As painting shifted from its role as a window of illusion in the late nineteenth century to questioning its own nature, the gilt-edged frame broke down, the sculpture came down from its plinth and the surrounding space was implicated in the work. The walls, acting as an extension of the frame, became the church of the Modernist movement and then an indispensable counterpart to modern, postmodern and contemporary art.
The white cube has been a cornerstone of the changes in art that have occurred throughout the twentieth century. In its first phase it provided a sacred place for the Modernist artwork that then, in hindsight, acted as a womb for the contemporary artwork. In its second it actively facilitated the artist in the exploration of myriad new ways to make art.
The marriage of the work with its context has had far reaching implications. The designation of the white cube as the art objects’ ideal context has enriched the practice of the contemporary artist enormously. The cube and the contemporary artwork are now co-dependent but this relationship took a long time to develop. As with all relationships first one element was in ascendancy then the other. This process was sometimes seen as negative sometimes as positive, a pendulum swing which currently seems to have reached a balance of sorts. This dissertation asked what the role of the white cube plays in the contemporary artwork. The answer is, like the cube itself, multifaceted.
The white cube was elemental in the dematerializing of the art object. With the move into the three dimensions of the cube, the focus shifted from the art object to the relationships around it so the crafting of the object using a traditional skillset became unnecessary. The art object changed from being an independent object, to be admired as separate from the viewer, to a touchstone for a multitude of possible encounters and relationships.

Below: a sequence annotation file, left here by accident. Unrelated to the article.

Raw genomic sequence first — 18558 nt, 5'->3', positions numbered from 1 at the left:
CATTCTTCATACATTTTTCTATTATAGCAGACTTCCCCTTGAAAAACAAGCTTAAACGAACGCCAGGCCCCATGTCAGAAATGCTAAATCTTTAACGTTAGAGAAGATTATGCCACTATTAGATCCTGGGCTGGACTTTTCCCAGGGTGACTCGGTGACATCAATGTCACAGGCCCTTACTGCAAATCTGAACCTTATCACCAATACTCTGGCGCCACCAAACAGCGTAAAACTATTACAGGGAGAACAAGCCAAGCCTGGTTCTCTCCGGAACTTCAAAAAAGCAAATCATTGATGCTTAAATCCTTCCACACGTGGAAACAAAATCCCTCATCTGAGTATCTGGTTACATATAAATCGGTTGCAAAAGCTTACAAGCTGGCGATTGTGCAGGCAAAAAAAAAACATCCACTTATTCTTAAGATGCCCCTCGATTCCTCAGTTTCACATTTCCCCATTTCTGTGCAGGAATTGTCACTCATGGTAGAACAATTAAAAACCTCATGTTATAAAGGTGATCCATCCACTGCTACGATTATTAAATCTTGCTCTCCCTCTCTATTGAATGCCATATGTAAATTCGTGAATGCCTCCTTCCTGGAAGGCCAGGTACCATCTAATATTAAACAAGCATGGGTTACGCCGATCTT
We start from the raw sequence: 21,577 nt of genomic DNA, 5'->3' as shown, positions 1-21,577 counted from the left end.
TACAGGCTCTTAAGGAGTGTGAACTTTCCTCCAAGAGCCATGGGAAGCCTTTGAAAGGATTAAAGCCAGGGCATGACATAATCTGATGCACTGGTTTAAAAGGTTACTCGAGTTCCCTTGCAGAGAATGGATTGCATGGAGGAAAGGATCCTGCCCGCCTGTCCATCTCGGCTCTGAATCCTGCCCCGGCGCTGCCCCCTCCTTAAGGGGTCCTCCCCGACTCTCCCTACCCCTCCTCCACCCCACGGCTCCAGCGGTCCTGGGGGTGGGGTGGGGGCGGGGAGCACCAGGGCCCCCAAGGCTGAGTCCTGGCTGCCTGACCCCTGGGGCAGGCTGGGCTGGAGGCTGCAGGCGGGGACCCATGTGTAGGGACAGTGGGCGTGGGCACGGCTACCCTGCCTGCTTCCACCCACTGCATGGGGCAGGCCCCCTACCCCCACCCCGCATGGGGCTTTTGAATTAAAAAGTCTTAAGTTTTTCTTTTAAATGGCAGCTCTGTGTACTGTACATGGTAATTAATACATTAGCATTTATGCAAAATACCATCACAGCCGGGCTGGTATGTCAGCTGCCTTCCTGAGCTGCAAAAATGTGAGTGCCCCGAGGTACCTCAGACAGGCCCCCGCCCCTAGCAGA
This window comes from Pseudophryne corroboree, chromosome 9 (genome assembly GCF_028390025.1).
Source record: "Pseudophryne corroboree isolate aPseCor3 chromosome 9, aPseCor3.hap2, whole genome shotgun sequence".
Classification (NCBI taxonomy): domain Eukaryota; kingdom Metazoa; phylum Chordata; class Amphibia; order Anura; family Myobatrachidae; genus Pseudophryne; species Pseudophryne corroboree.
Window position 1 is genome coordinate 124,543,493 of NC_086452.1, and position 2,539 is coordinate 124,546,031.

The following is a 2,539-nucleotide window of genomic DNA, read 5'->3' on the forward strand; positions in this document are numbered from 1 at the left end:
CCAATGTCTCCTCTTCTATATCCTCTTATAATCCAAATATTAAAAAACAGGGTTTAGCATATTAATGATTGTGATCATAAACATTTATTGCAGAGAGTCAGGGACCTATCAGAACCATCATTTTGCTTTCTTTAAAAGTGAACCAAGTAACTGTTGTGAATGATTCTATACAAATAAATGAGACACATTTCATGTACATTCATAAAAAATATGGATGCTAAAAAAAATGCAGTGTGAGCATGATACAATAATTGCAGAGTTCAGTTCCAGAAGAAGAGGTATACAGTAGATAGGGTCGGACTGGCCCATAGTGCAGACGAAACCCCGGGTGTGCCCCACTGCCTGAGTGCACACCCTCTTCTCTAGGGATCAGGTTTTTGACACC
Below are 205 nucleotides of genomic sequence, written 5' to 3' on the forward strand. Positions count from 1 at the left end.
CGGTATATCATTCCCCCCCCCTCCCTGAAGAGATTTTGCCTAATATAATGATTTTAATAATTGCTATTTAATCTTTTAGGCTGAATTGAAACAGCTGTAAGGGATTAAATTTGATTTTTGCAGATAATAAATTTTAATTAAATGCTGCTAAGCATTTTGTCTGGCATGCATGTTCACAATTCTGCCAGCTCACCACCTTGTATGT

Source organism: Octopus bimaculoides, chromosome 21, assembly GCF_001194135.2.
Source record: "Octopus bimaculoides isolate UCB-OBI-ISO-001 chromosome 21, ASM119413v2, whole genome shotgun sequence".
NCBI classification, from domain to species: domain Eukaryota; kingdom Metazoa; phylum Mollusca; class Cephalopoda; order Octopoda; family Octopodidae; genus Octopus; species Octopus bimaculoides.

When this shift happened, traditional skills were more or less jettisoned for a period as artists explored new possibilities and this changed the role of the artist. The artist became an instigator and a selector, arranging works, materials, events or presenting ideas in the space. The notion of selection and interpretation as elements of an artwork took hold. This in turn opened up the arts to whoever wanted to contribute.
This had both positive and negative effects. There is an argument that with the jettisoning of skills the door was opened to anyone to become an artist, that somehow the wall which the artist had tried to break down had finally collapsed and that now there was nothing to define art.
But with the collapse of the standard of values provided by a recognisable skillset, the white cube became the boundary that allowed us to identify something as art. In taking on this role it came to represent an art institution of many aspects, physical, metaphysical, cultural, sociological and as such has been invaluable to the artist who would critique this institution to the benefit of the culture and the individuals within it.
Furthermore traditional skills have not died. Painting continues to reinvigorate itself as does sculpture. In the 1970s, alongside the selection and use of eclectic media, older crafts have been resurrected, crafts that were often considered the province of the disabled, children or women.This meant that the artist has now a huge armory to access, that there are a variety of voices to be heard, not just those of an elite but those belonging to previously marginalized groups. It also meant that it was harder to judge quality in a work and that opened the way to an element of dilettantism. With every new movement in the arts, a new language has had to be developed to describe and understand it. In contemporary times the shifts have been so huge that it may take some time before we can identify the seminal artworks of these times. This does not mean that contemporary art is not relevant but that’s its pluralistic nature means it has wider and deeper implications than can be understood from one aspect or from one point in time. In time we may see that the explorations of the intrepid artists who trusted the process enough, who eschewed immediate recognition for genuine questioning, have granted us insight into a complex present and an intimidating future.
The shift in the nature of the art object also created more responsibility for the viewer. A visitor to an exhibition of contemporary art now has to work to interpret art, they become part of it. The chance to be part of the work, to be forced to think, to consider, can only have good implications for the culture.